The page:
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Composite Operators

Similar to vectors, composite operators can be built from primitive ones. The CompoundOperator combines two operators so that the output of the first operator is the input to the second. For example, an NMO-and-Stack operator can be constructed as a Compound Operator that combines the NMO and Stack operator. Such a Compound Operator does not require any additional programming. A programmer can concentrate on implementing the simple constituent operators and can rely on the composite operators to build up more complicated operators properly.

The CompoundOperator type is not the only composite operator: The Block Operator arranges operators into operator matrices. For example, a Block Operator organizes four operators ${\bf A_{11}, A_{21}, A_{12}, A_{22}}$ into an operator matrix

{\bf A_{11}} & {\bf A_{21}} \\ {\bf A_{12}} & {\bf A_{22}} \end{array}\right] \\ \end{displaymath}

In many cases, the programmer may be able to enhance the operator to compute additional information, such as the adjoint, the derivative, the gradient, or the Hessian. In general, such additional information allows a programmer to choose a more sophisticated solver. In Jag, every linear operator with adjoint automatically inherits its correct derivative, gradient, and Hessian method without the programmer having to add any additional code. If possible, composite operators combine their constituent's enhancements to enhancements of the composite. For example, the CompoundOperator of two linear operators with adjoint has an adjoint method as well.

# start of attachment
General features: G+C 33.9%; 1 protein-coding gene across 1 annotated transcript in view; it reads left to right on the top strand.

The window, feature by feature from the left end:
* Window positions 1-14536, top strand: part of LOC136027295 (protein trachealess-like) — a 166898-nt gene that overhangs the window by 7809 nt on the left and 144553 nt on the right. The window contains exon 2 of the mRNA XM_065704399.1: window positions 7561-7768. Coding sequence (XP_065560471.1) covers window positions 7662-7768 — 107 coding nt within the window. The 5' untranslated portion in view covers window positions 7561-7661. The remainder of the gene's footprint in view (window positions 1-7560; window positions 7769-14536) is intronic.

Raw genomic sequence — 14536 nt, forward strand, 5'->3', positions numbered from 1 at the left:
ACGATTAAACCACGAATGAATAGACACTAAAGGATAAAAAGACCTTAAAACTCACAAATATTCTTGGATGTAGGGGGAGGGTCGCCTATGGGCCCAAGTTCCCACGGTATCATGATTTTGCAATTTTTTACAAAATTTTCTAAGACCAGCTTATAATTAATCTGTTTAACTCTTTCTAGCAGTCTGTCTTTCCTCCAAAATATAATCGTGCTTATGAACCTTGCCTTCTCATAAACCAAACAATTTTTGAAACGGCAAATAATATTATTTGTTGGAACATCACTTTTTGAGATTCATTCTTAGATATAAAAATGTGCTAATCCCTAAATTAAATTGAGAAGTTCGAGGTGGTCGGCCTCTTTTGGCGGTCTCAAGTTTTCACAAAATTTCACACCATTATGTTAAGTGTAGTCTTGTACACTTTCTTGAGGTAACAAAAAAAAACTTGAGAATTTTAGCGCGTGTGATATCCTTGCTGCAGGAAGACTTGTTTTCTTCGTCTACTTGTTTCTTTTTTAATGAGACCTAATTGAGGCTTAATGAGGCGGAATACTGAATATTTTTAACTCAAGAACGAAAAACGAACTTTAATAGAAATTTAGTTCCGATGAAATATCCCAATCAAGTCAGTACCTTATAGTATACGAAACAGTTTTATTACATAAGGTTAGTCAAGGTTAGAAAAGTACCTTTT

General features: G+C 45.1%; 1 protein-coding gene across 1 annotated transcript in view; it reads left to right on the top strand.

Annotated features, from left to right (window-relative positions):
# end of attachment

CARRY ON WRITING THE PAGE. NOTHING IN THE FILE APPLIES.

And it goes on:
In addition to the NMO operator, we wrote an entire family of convolution routines. We experimented with bilinear convolutions, recursive convolutions (for input and filters of any dimension), convolutions that are based on RsfC or RsfF, and convolutions that internally invoke native C subroutines. We also implemented a Residual, a Norm, and a composite NormResidual operator. These operators are useful for turning ${\bf A x - b}$ into a functional expression $f(x) = \vert{\bf A x - b}\vert$ when necessary.

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Stanford Exploration Project